Charter review commission looking at primary dates

The Charter Review Commission is now looking into a long unsung city problem: its voting schedule does not comply with state and federal law.

Other charter review groups have looked at a fix, but election rules are so byzantine that none has happened, the city attorney said.

The problem: The dates for the city primary and general elections are only 28 days apart, but state law gives absentee voters six weeks to get in their ballots.

Ballots sometimes arrive after the general election and cannot be counted, Shelley McThomas, Democratic director for the Kansas City Board of Election Commissioners told charter commissioners.

The state also requires that election officials send out absentee ballots 10 weeks before an election, which is not possible for the general election.

And federal law requires that ballots be mailed out 45 days before elections to such people as military or civilian government workers overseas. No can do.

Commissioner Steve Glorioso said he was disturbed by what he was told – that the city disenfranchises voters.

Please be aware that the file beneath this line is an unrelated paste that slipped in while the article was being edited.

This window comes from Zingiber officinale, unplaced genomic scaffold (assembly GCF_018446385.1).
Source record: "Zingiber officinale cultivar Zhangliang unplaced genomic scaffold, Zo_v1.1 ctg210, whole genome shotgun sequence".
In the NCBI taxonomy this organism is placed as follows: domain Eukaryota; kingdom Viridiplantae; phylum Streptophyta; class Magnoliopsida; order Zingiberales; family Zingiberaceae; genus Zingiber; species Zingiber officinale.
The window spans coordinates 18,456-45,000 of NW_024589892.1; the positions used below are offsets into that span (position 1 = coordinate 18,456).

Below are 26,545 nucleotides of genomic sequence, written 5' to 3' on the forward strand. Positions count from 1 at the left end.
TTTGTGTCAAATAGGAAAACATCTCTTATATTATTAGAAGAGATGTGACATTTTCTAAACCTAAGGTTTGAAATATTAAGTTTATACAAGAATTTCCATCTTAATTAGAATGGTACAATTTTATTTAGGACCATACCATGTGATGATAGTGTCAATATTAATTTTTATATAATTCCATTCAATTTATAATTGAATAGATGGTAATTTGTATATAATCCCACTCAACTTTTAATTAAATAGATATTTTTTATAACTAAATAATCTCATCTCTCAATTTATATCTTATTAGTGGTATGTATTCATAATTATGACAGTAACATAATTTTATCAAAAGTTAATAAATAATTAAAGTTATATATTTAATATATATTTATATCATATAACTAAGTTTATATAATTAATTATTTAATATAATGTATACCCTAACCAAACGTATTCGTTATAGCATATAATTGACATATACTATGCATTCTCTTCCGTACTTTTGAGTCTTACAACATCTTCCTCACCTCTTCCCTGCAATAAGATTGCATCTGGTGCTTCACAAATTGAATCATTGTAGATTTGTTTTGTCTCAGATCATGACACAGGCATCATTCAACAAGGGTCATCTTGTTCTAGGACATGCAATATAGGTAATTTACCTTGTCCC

“It’s a dirty little secret,” McThomas said, “and it’s unfair.”

The next city primary elections are Feb. 24, 2015 and the next general election is March 24, 2015.

The election board suggested possible changes in election times to February 3 and April 7, or April 7 and June 2.

Those involve election days for other entities as well so costs could be split.

It would also save $53,829 that must be spent each year to rent additional voting machines because the primary and general are so close together that machines cannot be reused that quickly.

They did not know why voter turnout has been fading for the city elections.

For the section of the city covered by the Kansas City election board, it was 38 percent in the 1995 general election and 22 percent for that in 2011.

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